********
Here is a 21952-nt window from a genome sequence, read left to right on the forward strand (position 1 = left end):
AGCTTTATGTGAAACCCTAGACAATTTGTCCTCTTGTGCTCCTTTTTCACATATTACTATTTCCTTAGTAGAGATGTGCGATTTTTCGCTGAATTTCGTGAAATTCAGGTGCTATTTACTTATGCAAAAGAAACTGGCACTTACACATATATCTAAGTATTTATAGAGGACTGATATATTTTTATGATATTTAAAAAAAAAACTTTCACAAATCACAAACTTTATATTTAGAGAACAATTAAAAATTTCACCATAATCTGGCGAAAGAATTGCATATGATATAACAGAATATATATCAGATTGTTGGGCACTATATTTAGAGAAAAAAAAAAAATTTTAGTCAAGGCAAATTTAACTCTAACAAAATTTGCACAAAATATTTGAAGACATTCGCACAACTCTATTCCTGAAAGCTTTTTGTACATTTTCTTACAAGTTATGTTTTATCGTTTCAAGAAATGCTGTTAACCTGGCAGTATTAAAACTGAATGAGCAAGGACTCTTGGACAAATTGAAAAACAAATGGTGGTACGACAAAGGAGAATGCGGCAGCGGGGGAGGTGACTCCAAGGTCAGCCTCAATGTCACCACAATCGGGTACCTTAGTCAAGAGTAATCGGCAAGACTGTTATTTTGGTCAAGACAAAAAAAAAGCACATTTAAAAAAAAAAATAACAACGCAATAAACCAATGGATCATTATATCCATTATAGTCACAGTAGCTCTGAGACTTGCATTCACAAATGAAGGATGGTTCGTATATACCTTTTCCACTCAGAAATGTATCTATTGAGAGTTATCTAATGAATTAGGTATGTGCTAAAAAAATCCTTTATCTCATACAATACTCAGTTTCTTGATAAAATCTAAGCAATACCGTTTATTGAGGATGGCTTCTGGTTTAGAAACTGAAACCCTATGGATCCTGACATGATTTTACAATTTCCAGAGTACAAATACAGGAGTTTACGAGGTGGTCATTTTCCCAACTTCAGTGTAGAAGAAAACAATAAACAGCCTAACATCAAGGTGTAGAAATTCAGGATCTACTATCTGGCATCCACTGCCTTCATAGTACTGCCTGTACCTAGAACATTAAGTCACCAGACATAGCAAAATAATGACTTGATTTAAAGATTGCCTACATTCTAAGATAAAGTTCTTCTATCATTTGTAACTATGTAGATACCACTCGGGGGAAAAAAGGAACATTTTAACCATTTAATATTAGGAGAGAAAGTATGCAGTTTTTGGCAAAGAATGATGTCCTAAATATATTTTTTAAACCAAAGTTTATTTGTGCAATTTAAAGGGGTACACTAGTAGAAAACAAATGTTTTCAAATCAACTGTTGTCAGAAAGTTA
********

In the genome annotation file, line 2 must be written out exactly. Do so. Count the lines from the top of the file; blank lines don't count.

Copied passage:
AGCTTTATGTGAAACCCTAGACAATTTGTCCTCTTGTGCTCCTTTTTCACATATTACTATTTCCTTAGTAGAGATGTGCGATTTTTCGCTGAATTTCGTGAAATTCAGGTGCTATTTACTTATGCAAAAGAAACTGGCACTTACACATATATCTAAGTATTTATAGAGGACTGATATATTTTTATGATATTTAAAAAAAAAACTTTCACAAATCACAAACTTTATATTTAGAGAACAATTAAAAATTTCACCATAATCTGGCGAAAGAATTGCATATGATATAACAGAATATATATCAGATTGTTGGGCACTATATTTAGAGAAAAAAAAAAAATTTTAGTCAAGGCAAATTTAACTCTAACAAAATTTGCACAAAATATTTGAAGACATTCGCACAACTCTATTCCTGAAAGCTTTTTGTACATTTTCTTACAAGTTATGTTTTATCGTTTCAAGAAATGCTGTTAACCTGGCAGTATTAAAACTGAATGAGCAAGGACTCTTGGACAAATTGAAAAACAAATGGTGGTACGACAAAGGAGAATGCGGCAGCGGGGGAGGTGACTCCAAGGTCAGCCTCAATGTCACCACAATCGGGTACCTTAGTCAAGAGTAATCGGCAAGACTGTTATTTTGGTCAAGACAAAAAAAAAGCACATTTAAAAAAAAAAATAACAACGCAATAAACCAATGGATCATTATATCCATTATAGTCACAGTAGCTCTGAGACTTGCATTCACAAATGAAGGATGGTTCGTATATACCTTTTCCACTCAGAAATGTATCTATTGAGAGTTATCTAATGAATTAGGTATGTGCTAAAAAAATCCTTTATCTCATACAATACTCAGTTTCTTGATAAAATCTAAGCAATACCGTTTATTGAGGATGGCTTCTGGTTTAGAAACTGAAACCCTATGGATCCTGACATGATTTTACAATTTCCAGAGTACAAATACAGGAGTTTACGAGGTGGTCATTTTCCCAACTTCAGTGTAGAAGAAAACAATAAACAGCCTAACATCAAGGTGTAGAAATTCAGGATCTACTATCTGGCATCCACTGCCTTCATAGTACTGCCTGTACCTAGAACATTAAGTCACCAGACATAGCAAAATAATGACTTGATTTAAAGATTGCCTACATTCTAAGATAAAGTTCTTCTATCATTTGTAACTATGTAGATACCACTCGGGGGAAAAAAGGAACATTTTAACCATTTAATATTAGGAGAGAAAGTATGCAGTTTTTGGCAAAGAATGATGTCCTAAATATATTTTTTAAACCAAAGTTTATTTGTGCAATTTAAAGGGGTACACTAGTAGAAAACAAATGTTTTCAAATCAACTGTTGTCAGAAAGTTA